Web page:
DEA Contractor Metropolitan Interpreters and Translators Found Liable for Breach of Anti-Polygraph Law

metlang-logoMcClatchy reporter Marisa Taylor reports that a federal judge has found Metropolitan Interpreters and Translators liable for violation of the Employee Polygraph Protection Act, which restricts the use of polygraphs and other purported “lie detectors” by non-governmental employers. Excerpt:

— At the behest of the Drug Enforcement Administration, a leading court translation service forced its employees to take lie-detector tests in violation of federal law, a federal judge has found.

U.S. District Judge Jeffrey Miller concluded that the New York-based company, Metropolitan Interpreters and Translators Inc., was liable for requiring nine translators in San Diego to take what they described as highly invasive polygraph tests to keep their jobs as contractors with the DEA.

The ruling paves the way for a trial in which a jury will determine how much the company will have to pay in damages. Miller also found the company’s vice president, Joseph Citrano, liable. Five other translators already have settled with the company.

The decision, which was issued Oct. 24, comes after the DEA agreed to pay the 14 plaintiffs a total of $500,000 to settle the lawsuit. The contract employees translated Spanish conversations collected during court-authorized wiretapping of the DEA’s criminal suspects. Metropolitan fired the employees after they failed or refused to take the polygraphs.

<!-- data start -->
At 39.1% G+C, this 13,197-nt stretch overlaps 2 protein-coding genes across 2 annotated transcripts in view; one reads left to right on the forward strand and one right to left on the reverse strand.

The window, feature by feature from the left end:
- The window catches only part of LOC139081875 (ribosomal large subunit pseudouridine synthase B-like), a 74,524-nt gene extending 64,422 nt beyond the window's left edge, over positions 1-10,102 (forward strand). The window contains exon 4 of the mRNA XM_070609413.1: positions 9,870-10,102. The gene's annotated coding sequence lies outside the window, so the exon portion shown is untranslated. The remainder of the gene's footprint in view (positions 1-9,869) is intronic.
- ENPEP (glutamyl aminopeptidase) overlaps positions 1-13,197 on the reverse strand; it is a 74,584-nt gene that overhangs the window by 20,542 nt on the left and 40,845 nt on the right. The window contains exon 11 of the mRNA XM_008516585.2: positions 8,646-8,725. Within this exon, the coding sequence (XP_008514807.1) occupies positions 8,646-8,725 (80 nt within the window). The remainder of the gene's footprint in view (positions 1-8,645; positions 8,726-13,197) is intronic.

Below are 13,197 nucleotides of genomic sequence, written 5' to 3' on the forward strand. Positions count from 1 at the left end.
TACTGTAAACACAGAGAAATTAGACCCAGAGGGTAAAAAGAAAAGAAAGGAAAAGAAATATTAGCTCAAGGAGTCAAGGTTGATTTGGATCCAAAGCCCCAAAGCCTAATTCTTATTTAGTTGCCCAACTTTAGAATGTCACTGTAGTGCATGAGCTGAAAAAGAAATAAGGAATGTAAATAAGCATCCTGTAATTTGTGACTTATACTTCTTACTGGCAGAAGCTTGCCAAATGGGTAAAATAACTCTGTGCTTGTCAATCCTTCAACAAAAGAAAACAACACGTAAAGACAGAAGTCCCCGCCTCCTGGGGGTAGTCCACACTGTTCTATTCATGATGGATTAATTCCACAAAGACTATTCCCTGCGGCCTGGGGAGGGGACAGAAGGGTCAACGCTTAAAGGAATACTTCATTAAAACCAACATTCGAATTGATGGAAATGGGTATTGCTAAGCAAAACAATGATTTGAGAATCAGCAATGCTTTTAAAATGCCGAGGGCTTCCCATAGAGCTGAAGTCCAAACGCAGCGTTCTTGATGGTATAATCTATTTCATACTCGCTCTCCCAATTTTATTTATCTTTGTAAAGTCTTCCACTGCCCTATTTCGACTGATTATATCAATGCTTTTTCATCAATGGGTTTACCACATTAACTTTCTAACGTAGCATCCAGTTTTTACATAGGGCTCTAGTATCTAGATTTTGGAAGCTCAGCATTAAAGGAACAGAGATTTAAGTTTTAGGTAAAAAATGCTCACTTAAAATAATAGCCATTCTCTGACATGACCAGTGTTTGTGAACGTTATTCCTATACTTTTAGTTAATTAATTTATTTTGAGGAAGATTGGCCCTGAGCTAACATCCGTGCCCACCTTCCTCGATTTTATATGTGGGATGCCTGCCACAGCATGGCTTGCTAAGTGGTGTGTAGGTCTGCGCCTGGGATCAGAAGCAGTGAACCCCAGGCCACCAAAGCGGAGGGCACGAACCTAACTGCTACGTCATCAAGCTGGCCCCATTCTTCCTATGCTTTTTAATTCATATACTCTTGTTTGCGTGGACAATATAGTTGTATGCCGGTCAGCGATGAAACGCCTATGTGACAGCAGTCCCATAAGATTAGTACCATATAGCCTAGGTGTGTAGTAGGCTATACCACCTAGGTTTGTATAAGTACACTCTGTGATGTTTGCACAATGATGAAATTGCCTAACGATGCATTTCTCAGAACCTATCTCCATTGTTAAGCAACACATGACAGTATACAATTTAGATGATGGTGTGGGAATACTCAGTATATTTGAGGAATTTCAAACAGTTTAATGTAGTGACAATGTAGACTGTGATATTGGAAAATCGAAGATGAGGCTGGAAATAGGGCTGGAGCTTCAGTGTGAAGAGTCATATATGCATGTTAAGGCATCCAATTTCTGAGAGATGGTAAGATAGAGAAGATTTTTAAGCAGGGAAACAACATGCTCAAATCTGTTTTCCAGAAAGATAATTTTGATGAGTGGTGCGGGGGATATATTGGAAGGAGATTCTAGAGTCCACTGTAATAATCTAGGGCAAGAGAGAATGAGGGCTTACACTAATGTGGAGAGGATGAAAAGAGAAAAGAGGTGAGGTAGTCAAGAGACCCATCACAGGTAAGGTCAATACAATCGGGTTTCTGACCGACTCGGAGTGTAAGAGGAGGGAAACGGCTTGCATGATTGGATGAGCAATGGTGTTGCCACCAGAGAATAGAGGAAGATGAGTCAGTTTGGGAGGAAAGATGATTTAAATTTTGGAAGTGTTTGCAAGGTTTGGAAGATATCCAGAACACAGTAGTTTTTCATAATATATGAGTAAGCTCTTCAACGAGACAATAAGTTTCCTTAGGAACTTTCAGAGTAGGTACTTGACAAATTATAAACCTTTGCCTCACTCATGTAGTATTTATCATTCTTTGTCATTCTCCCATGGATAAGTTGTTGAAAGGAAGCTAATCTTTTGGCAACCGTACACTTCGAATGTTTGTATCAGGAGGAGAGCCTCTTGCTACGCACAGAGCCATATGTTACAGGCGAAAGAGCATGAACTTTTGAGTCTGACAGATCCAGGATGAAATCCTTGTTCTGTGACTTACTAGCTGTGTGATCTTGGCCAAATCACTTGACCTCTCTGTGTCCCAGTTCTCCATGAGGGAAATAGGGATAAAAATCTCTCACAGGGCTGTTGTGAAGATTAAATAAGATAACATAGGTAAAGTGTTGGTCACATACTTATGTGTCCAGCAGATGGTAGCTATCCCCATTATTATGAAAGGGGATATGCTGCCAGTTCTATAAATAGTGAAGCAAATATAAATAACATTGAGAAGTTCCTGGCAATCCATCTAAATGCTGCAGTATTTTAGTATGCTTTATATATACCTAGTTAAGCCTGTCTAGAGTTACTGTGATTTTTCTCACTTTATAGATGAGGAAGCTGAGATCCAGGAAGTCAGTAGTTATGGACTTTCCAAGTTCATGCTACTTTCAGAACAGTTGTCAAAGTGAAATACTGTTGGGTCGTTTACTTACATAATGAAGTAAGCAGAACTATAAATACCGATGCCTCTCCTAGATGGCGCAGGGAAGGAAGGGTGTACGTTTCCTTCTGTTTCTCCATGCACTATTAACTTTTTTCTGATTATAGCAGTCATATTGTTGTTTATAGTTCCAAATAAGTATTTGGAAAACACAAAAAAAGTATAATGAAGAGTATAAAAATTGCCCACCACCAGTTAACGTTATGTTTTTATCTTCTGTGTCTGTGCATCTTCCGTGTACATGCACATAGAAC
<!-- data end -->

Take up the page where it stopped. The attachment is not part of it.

A 1988 law banned most private employers from polygraphing their workers because of scientific questions about the technique’s reliability and after accounts of employer abuses.

“This ruling shows companies are responsible for their own actions when they violate the law,” said San Diego lawyer Gene Iredale, who represented the plaintiffs. “It also shows courts are ready, willing and able to enforce this law.”

The Employee Polygraph Protection Act of 1988 still allowed the federal government to polygraph its employees and applicants. It also lists certain intelligence and law enforcement agencies as permitted to test their contractors. However, it does not list the DEA.

Read the rest of the story here.

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